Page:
Last month, I wrote about recipes for success and recipes for disaster. The first one, I wrote, results in happy customers, and the second one probably results in the exact opposite. That raises this question: How do you know that you have happy customers?
The answer is really pretty simple. You ask them! You do not assume that they’re happy with the quality or service that they’re getting from you. It’s a little crude, perhaps, but it’s often true that to assume makes an ass out of u and me.
OK, so how do you go about asking them? I questioned a group of printers and got some interesting answers.
“We send a comment card out with every order,” one printer told me.
“How many responses do you get?” I asked.
“I don’t really know,” he answered. “Five or six a month, I guess.”
“How many orders do you produce each month?” I asked next.
“We average about $60,000 per month, and our average order is around $250. What would that be?”
The answer – assuming that both the volume and average order figures are accurate – would be approximately 240 orders per month, which means that five or six responses would represent a 2-3% response rate. Do you really think it’s wise to base your perception of customer satisfaction on a 2-3% statistical sample? Beyond that…
“Who do the five to six responses come from, your best customers or new or more occasional customers?”
“I have to say they’re not my top customers.”
I’d have to say that sounds like one of those recipes for disaster – or at the very least, a customer satisfaction measurement program that’s not doing what it’s intended to do. I hope you’ll agree that you need more than a comment card program to ensure that your critical customer relationships are in good enough shape.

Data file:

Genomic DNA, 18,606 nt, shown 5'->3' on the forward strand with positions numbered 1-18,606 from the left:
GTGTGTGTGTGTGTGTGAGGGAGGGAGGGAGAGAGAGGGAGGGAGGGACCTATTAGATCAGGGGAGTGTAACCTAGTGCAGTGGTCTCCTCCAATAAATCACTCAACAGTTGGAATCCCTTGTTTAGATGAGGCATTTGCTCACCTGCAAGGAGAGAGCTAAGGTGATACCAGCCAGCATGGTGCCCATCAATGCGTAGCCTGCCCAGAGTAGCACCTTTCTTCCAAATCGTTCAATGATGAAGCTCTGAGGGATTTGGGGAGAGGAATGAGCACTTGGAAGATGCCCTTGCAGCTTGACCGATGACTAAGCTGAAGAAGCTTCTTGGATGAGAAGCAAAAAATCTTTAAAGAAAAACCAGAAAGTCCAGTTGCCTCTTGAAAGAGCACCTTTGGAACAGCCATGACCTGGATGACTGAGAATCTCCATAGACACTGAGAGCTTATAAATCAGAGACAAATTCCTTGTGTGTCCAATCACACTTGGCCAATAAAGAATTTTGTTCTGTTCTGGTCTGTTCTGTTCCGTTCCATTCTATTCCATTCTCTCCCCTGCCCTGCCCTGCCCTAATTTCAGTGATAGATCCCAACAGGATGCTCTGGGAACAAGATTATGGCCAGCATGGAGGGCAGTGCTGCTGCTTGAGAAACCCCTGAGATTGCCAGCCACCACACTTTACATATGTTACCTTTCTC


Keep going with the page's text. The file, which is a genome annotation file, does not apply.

Another one of the printers I spoke to uses a modern variation of the comment card strategy. “We send an email out after every order, with a link to a Survey Monkey page. We ask them to rate our performance against several criteria, and it works really well.”
Again, I asked about the response rate, and again, the printer could only give me a rough estimate – which indicated a 4-5% response rate, with most of those responses coming from other than his top customers. So I submit to you that the modern version of comment cards may generate twice the response rate, but it’s still not a large enough statistical sample, and it still doesn’t tell you what you need to know about your most important customers.
By the way, before I go any further with today’s main issue, let me just say that things like this are measurable, and you should measure them! Response rates and demographics and average order size are necessary knowledge. The more you know about your business, the more likely it is that you’ll be able to improve it. Sadly, too many printers are really just along for the ride.
If I were you, I would take the temperature of my customer relationships on a regular basis. It’s probably too much to ask about their satisfaction with every order. In fact, that’s one of the reasons for such low response with comment cards. But it should certainly be easy enough to ask your “A” customers to quantify their level of satisfaction with you every month, and your “B” customers once every quarter. Actually, I’d like to see you talking to your “C” customers on a quarterly basis too, but that might not provide enough of a return on investment in terms of the time it would take to accomplish. So how about this, let’s add your “B+” customers to the every month list, and your “C+” customers to the quarterly list – with the “+” indicating next-level growth potential, or any other reason a particular customer might be more important to you than their current sales volume indicates.
Now, here comes the most important part of this strategy. Don’t send me any forms to fill out! Meet with me personally, or call me on the phone, or send me a direct email, and ask me just one question: “What’s the temperature of our relationship these days?”